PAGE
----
5. Lovely juxtaposition Cat! I came to the US at the age of eight and was put in a first grade class since they did not know what to do with me – not many Latvian speakers around and not a soul to translate anything at all. Talk about immersion learning – it was sink or swim. And yes, that is one of my pet peeves – second language teaching (i.e. Spanish) is not necessary in the US school system, and actually slows the learning of English I believe. Interesting subject.

  6. Howdy, I speak Texan which is a much slower version of the English language and some people say we talk funny. :) I was on a plane to Kansas City one time and a girl I was talking to said to me your not going to talk that way when you get there are you. I had to laugh.

  7. Now here’s a post, I can relate to. I did a six-month ulpan on Kibbutz Ma’abarot, near Netanya and worked most of those months in “Pardes” or the orange orchards. Still have the scratches/scars on my arms…those trees are rather thorny. I also was a bilingual teacher in Los Angeles and Central California for 15 years and have dedicated much of my life to second-language acquisition. Bilingual education, when done right, supported with needed resources works. I disagree with Daina’s view as expressed above. We’re talking different populations, times, socioeconomics… She was lucky, perhaps, that she was the only Latvian in her class/school. But when you’re one of many Spanish-speakers and your parents work three full time minimum wage jobs so they can share a studio apartment with two other families…don’t get me started…but then, maybe that’s why you posted these pix. (Incidentally, I’m fairly conversant in Hebrew, even after just a half year ulpan. But I entered an intermediate ulpan after having taken two semesters of Hebrew in public school here.)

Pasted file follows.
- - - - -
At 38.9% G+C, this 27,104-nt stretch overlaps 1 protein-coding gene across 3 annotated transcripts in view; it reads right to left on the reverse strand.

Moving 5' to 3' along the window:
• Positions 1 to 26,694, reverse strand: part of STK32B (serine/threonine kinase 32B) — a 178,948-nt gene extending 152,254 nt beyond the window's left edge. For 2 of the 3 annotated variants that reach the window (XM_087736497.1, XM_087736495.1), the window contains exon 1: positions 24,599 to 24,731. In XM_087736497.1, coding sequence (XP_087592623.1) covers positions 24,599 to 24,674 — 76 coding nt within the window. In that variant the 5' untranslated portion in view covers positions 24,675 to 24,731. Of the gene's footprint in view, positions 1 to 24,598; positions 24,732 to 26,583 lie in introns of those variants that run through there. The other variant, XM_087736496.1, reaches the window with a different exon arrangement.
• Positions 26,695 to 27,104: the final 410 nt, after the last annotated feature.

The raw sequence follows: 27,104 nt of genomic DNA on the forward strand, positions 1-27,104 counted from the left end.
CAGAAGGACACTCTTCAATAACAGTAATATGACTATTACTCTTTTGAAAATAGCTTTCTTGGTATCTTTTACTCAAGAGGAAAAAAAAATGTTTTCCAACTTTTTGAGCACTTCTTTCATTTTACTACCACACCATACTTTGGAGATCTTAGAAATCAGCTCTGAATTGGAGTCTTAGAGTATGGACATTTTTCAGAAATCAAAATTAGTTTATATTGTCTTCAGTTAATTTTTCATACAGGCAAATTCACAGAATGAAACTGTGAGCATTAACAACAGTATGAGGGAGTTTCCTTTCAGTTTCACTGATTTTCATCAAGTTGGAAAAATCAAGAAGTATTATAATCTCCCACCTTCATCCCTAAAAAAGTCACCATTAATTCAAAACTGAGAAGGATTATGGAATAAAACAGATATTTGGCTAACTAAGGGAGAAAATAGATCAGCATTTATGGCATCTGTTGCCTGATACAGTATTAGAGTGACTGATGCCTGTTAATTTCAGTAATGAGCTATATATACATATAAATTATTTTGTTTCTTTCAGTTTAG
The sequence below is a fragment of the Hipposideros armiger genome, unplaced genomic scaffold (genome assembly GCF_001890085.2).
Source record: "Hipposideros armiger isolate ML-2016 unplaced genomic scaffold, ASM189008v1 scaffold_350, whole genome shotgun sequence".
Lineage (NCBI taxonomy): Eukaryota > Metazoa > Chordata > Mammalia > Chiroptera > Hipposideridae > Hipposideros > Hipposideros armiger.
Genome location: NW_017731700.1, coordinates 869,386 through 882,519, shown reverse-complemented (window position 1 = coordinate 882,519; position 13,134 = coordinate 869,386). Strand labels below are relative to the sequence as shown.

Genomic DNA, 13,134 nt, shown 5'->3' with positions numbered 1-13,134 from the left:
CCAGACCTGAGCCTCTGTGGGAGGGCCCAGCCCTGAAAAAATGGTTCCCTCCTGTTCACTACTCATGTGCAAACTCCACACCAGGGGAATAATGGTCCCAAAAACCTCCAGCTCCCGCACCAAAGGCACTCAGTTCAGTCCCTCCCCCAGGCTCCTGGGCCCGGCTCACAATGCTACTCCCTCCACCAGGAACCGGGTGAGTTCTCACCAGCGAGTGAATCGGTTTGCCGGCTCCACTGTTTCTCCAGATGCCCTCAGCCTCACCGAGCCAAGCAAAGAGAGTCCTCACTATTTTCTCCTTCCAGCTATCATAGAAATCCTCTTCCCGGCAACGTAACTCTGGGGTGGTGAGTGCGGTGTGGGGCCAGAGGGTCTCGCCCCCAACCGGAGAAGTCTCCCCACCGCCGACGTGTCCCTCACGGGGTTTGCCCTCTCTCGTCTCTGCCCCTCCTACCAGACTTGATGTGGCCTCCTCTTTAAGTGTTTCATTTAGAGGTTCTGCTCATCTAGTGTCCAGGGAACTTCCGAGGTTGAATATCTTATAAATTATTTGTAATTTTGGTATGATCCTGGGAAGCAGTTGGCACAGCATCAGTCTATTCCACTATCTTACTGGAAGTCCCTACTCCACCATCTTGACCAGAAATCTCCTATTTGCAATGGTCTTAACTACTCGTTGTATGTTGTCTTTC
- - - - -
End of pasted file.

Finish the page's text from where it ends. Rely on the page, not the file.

• Thanks for your comments :)

      Actually I’m really interested to hear people’s views on language learning, whatever they may be. So thanks for sharing them and providing a lot of food for thought.

      I’ve met a lot of people who came to a new country at a young age (the UK and Israel) and who had to learn their new language under stress, with little “professional” support and it wasn’t easy for them. Kids from struggling families have even more stress and should be supported.